A Brief Biography Of An Activist and "The Bloomsbury Group"
These past few days I have been reading a book which taught me the relativity of time; how day can capture a whole juvenility, memories, disappointments, connotations, decisions and delusions… Mrs. Dalloway is a book which captures other memories, hopes and truths about other people’s lives as well. A narration which flows like a river and suits Virginia Woolf’s stream of consciousness. After reading "Mrs. Dalloway“, the little crumbs of information that I had known about Virginia Woolf began seeming insufficient . More I learned about her, the more I admired her and the intelligent works she created.
That inspired me to write this article about an activist’s biography and an organization that she belonged: “The Bloomsbury“.
Adeline Virginia Stephen was born in January 25, 1882 in London, England. Both her mother Julia Jackson who possessed elegance and reputation for saintly self-sacrifice, and her father Leslie Stephen who was the first editor of the Dictionary of National Biography lost their first spouses unexpectedly. Julia Jackson Duckworth and Leslie Stephen married in 1878 and had four children: Vanessa, Thoby, Virginia and Adrian. They had a strong bond with their older half siblings and loyalties shifted among them. She enjoyed telling stories and she used to tell bedtime stories to other children about her neighbors. At age nine, she was the genius behind the Hyde Park Gate News (a family newspaper) that often teased Vanessa and Adrian. Vanessa was mothering them and Adrian was their mother’s favorite. At that time, she couldn’t go to school but had a great education with her elder sister. Although they were homeschooled, she was resentful of the opportunities that were afforded to her brothers simply because they were boys, so she decided to use all the opportunities she had. She started reading the books that were in her father’s library. Her father who was an eminent literary figure would unlock the door and get books down from the shelf but she was reading so voracious thats she spent hours in that library and by the time she was 13, her father decided to give her the key. As a literary critic and biographer, her father used to invite writers such as Henry James, William Thackery and poet James Russel Lowe quite often. The lists which followed one another in her family caused a great depression. A little after her nervous breakdown, Vanessa decided to move to their summerhouse which they didn’t go since their mother’s death. That’s when she decided the title of her brilliant novel, To The Lighthouse, inspired by the lighthouse near their house.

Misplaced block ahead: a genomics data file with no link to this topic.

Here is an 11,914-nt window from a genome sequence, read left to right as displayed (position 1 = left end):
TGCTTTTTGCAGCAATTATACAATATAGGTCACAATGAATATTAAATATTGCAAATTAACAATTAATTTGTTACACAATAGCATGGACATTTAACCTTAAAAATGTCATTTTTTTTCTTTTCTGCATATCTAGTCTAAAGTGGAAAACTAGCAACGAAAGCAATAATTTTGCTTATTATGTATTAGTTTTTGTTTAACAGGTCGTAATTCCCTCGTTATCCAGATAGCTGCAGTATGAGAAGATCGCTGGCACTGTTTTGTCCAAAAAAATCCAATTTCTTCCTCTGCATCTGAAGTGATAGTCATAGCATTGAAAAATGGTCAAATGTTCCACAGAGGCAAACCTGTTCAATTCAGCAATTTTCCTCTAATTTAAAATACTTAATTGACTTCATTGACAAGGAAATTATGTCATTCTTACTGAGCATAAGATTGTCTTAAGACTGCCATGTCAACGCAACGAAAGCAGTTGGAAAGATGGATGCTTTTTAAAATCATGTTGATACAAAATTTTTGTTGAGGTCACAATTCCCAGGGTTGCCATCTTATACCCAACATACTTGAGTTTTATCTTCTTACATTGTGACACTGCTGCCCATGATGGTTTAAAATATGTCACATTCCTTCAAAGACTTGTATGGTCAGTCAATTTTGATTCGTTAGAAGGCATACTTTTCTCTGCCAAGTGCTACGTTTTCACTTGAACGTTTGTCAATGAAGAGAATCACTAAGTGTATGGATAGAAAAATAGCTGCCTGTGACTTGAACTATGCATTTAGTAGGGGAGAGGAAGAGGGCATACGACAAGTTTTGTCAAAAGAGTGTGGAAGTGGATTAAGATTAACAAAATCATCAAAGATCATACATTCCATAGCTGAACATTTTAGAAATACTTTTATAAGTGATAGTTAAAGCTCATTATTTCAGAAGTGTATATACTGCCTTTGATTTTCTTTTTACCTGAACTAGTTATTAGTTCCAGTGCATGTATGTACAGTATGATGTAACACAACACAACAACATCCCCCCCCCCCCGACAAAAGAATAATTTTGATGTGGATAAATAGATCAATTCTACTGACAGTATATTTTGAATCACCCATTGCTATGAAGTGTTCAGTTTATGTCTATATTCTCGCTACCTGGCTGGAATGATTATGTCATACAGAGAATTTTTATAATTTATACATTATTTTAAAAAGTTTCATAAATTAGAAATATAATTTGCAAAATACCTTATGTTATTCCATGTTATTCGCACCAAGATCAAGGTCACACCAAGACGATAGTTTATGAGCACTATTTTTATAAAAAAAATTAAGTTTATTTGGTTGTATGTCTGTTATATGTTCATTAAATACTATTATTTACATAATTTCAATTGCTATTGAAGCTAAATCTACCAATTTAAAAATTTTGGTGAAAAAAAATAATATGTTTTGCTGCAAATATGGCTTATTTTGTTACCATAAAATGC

She met her husband at a dinner which was organized by her sister and she had a very happy marriage. They had an understanding in their marriage, when she met Vita Sackwille-West, who was a successful writer, their romantic relationship was not a secret. Their friendship lasted for the rest of their lives but the relationship lasted only a decade but her 1927 novel Orlando was dedicated to and inspired by Vita Sackwille-West. Her son described Orlando as “The longest and most charming love letter in literature“. Before meeting Vita Sackwille-West, she met Madge Symond who was the inspiration for Sally in Mrs. Dalloway and shortly after, she made acquaintance with Kitty Maxse who was the inspiration for Clarissa Dalloway.
Although she didn't like Henry James, she was fond of Dostoevki: “The novels of Dostoevski are seething whirlpools, gyrating sandstorms, waterspouts which hiss and boil and stuck with us.“
Leonard Woolf had a pet monkey- a marmoset. Nearly everyone except Leonard disliked Mitz and Quentin Bell once wrote in his memoir that the monkey was “deeply in love with Leonard and would spit out its jealousy upon the rest of humanity“. When she was married, Woolf decided to enroll in cooking school but unfortunately, her wedding ring ended up baked in the pudding! She used to write standing up (like her sister Vanessa who was a painter an used to paint standing up) so that her work would seem less difficult than Vanessa’s unless they looked more equal. She also treated her writing like painting, and disliked to step away from her “canvas“ to get a better look.
Virginia Woolf suffered from mental illness and her psychiatrist George Savage didn’t believe in depression and bought into a popular theory that suggested to have pulled three teeth. She wasn’t satisfied with the treatment but ended up wearing false teeth; to get her revenge, she turned him into the fumbling, incompetent doctor in Mrs. Dalloway.
On March 28, 1941 she couldn’t bear the depression anymore and filled her coat pockets with rocks and walked into the River Ouse behind her house. She was intelligent, loving and caring. She has a unique place in my heart.